Water Repellence

In WA an estimated 5 million hectares are affected or have the potential to be affected by water repellence. Sandy soils with less than 5% clay are most at risk of water repellence.

What Causes Water Repellence?

1. Water repellence is caused by a fungi/plant-derived dry coating of hydrophobic substance on soil particles or aggregates;
2. Some legumes such as lupins produce water repelling substances more than cereal crops; and
3. Microbial activity breaks down dead plant material in a way that contributes to the development of water repellence in susceptible soils.

Solutions and Preventions

• Adding clay to sandy soils can reduce water repellency but can be expensive;
• Rotate pasture paddocks with cereal crops to reduce build-up of plant waxes; and
• Maintain or improve soil structure by reducing or treating soil compaction and erosion.

Research continues for viable biological solutions to water repellence on broadacre farms using similar principles to biological clean-up of hydrocarbon spills.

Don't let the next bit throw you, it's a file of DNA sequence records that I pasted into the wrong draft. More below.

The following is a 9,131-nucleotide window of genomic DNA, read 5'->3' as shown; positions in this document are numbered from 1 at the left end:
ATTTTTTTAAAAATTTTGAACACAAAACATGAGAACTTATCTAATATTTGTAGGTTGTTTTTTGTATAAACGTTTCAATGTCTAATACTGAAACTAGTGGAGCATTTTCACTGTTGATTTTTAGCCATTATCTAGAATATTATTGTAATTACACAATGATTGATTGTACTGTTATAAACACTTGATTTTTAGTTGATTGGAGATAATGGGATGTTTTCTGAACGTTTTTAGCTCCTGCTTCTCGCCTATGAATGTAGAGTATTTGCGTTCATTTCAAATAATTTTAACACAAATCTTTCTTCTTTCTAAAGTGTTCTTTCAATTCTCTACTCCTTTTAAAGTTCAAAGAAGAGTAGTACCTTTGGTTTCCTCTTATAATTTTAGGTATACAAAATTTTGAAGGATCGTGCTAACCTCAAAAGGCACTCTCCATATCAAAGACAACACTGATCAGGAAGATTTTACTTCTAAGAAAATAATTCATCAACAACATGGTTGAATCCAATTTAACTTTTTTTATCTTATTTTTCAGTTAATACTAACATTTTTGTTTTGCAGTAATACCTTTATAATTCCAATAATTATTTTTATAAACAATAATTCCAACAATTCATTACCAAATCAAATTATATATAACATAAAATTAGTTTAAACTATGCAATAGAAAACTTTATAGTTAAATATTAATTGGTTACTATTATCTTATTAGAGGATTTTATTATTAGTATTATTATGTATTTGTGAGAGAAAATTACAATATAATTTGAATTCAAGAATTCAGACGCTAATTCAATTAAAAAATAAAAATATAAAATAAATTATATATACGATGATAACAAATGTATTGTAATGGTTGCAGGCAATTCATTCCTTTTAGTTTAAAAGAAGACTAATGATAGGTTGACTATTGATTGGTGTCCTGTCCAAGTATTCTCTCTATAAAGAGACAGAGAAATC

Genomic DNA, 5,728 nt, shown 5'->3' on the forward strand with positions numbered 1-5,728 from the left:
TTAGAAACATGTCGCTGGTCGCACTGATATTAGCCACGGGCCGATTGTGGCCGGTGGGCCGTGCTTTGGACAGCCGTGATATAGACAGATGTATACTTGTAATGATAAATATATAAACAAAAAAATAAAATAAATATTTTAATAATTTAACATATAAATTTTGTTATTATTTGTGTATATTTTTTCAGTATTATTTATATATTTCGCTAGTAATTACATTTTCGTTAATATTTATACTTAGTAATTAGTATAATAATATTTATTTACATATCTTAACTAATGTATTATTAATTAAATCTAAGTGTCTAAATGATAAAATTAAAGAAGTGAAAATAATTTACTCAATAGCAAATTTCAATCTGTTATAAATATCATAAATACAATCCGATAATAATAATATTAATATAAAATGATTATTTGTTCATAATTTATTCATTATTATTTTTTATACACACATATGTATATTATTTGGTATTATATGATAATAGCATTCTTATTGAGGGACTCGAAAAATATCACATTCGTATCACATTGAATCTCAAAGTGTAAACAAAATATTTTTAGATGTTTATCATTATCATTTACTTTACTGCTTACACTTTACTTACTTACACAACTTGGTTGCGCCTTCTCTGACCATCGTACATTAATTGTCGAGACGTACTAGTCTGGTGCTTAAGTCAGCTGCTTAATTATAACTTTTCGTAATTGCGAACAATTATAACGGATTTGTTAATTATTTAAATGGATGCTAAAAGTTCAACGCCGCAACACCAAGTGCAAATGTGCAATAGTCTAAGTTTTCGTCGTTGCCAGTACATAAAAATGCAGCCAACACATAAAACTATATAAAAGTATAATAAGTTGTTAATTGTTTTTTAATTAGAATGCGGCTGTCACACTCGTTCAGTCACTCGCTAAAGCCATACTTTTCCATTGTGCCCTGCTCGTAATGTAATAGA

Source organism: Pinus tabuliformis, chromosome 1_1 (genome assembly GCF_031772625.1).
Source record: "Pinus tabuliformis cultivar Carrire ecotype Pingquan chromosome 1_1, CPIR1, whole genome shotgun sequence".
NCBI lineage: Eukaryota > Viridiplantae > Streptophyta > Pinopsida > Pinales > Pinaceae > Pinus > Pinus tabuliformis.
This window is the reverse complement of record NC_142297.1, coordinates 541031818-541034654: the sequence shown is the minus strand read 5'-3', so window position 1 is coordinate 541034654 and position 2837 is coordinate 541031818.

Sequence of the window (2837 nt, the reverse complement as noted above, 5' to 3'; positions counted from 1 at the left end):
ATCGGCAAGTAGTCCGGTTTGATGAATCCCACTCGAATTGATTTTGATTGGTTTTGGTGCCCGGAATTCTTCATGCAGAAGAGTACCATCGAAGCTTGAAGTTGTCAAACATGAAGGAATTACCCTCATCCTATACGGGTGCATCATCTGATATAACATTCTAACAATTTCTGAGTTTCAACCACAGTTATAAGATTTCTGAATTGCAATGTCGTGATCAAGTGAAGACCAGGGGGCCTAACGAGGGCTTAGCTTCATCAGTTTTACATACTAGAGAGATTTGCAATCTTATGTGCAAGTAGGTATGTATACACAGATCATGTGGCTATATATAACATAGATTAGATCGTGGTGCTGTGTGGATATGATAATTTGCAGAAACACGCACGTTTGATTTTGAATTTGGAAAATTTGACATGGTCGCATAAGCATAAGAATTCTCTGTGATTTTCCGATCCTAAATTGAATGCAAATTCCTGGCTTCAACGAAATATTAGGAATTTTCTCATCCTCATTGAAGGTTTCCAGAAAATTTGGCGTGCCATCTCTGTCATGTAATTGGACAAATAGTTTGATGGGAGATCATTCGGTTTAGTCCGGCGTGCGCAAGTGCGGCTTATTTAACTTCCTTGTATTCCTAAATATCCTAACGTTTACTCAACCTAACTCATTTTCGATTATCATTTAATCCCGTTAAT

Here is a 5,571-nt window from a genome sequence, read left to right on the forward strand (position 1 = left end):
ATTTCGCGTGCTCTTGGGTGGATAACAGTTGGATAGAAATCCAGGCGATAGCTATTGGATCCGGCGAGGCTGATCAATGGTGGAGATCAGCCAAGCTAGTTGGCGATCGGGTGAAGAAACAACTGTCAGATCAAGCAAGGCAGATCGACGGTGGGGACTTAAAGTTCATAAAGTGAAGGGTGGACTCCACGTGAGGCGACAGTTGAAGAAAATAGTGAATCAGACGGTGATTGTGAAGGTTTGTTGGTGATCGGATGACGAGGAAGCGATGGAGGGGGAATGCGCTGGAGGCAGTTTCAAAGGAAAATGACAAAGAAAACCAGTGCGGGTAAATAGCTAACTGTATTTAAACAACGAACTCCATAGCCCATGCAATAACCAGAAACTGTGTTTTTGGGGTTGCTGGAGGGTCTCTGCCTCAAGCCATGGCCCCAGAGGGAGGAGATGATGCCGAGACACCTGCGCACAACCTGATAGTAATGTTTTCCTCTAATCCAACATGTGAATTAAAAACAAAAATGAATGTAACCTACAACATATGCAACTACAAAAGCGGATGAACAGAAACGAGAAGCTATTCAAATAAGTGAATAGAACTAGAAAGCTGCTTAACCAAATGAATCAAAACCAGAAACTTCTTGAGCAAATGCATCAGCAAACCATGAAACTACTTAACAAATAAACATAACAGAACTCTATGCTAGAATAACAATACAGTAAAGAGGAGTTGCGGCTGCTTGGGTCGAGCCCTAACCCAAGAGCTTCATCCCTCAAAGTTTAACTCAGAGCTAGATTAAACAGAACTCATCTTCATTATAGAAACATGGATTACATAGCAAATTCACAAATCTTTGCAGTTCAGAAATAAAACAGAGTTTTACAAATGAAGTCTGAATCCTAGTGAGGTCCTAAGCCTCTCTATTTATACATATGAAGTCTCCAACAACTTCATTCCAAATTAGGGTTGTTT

Further Reading

CSIRO. 2015. ‘Water repellent soils.’ https://www.csiro.au/en/Research/AF/Areas/Sustainable-farming/Soil-water-landscape/Water-repellent-soils

Department of Primary Industries and Regional Development (DPIRD). 2018. ‘Utilising soil biological processes to better manage water repellent soils.’ https://www.agric.wa.gov.au/water-repellence/utilising-soil-biological-processes-better-manage-water-repellent-soils

DPIRD. Accessed 26/04/2018. ‘Water repellence.’ https://www.agric.wa.gov.au/climate-land-water/soils/managing-soils/water-repellence

Grain Research and Development Corporation (GRDC). 2018. ‘Managing water repellent soils in WA.’ https://grdc.com.au/archive/key-issues/managing-water-repellent-soils-in-wa

Unkovich, M. et al. 2015. ‘Management of water repellent sands in the Southern cropping region.’ CSIRO. https://publications.csiro.au/rpr/download?pid=csiro:EP161239&dsid=DS1